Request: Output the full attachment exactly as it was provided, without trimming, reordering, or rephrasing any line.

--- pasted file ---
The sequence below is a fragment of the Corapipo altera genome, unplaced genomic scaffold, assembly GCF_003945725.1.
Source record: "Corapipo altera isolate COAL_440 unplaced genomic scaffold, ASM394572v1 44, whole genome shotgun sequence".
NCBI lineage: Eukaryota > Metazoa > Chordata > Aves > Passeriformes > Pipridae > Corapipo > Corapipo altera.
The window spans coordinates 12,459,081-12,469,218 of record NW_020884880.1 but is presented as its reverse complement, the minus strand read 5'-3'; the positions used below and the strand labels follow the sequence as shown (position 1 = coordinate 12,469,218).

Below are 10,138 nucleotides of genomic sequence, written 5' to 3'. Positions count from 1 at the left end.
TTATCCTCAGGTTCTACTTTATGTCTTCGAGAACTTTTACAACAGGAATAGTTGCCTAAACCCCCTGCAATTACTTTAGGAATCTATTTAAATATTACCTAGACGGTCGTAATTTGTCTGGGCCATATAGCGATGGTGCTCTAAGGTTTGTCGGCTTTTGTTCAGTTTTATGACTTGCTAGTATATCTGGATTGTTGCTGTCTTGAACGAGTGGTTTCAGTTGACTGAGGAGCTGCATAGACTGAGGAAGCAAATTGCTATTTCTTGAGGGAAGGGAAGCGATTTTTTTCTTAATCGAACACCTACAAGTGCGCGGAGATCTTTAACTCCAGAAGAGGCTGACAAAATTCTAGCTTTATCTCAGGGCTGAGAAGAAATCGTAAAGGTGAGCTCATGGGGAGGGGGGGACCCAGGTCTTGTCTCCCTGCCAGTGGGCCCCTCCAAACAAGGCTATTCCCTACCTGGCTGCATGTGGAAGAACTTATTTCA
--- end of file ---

The sequence below is a fragment of the Corapipo altera genome, unplaced genomic scaffold, assembly GCF_003945725.1.
Source record: "Corapipo altera isolate COAL_440 unplaced genomic scaffold, ASM394572v1 44, whole genome shotgun sequence".
NCBI lineage: Eukaryota > Metazoa > Chordata > Aves > Passeriformes > Pipridae > Corapipo > Corapipo altera.
The window spans coordinates 12,459,081-12,469,218 of record NW_020884880.1 but is presented as its reverse complement, the minus strand read 5'-3'; the positions used below and the strand labels follow the sequence as shown (position 1 = coordinate 12,469,218).

Below are 10,138 nucleotides of genomic sequence, written 5' to 3'. Positions count from 1 at the left end.
TTATCCTCAGGTTCTACTTTATGTCTTCGAGAACTTTTACAACAGGAATAGTTGCCTAAACCCCCTGCAATTACTTTAGGAATCTATTTAAATATTACCTAGACGGTCGTAATTTGTCTGGGCCATATAGCGATGGTGCTCTAAGGTTTGTCGGCTTTTGTTCAGTTTTATGACTTGCTAGTATATCTGGATTGTTGCTGTCTTGAACGAGTGGTTTCAGTTGACTGAGGAGCTGCATAGACTGAGGAAGCAAATTGCTATTTCTTGAGGGAAGGGAAGCGATTTTTTTCTTAATCGAACACCTACAAGTGCGCGGAGATCTTTAACTCCAGAAGAGGCTGACAAAATTCTAGCTTTATCTCAGGGCTGAGAAGAAATCGTAAAGGTGAGCTCATGGGGAGGGGGGGACCCAGGTCTTGTCTCCCTGCCAGTGGGCCCCTCCAAACAAGGCTATTCCCTACCTGGCTGCATGTGGAAGAACTTATTTCA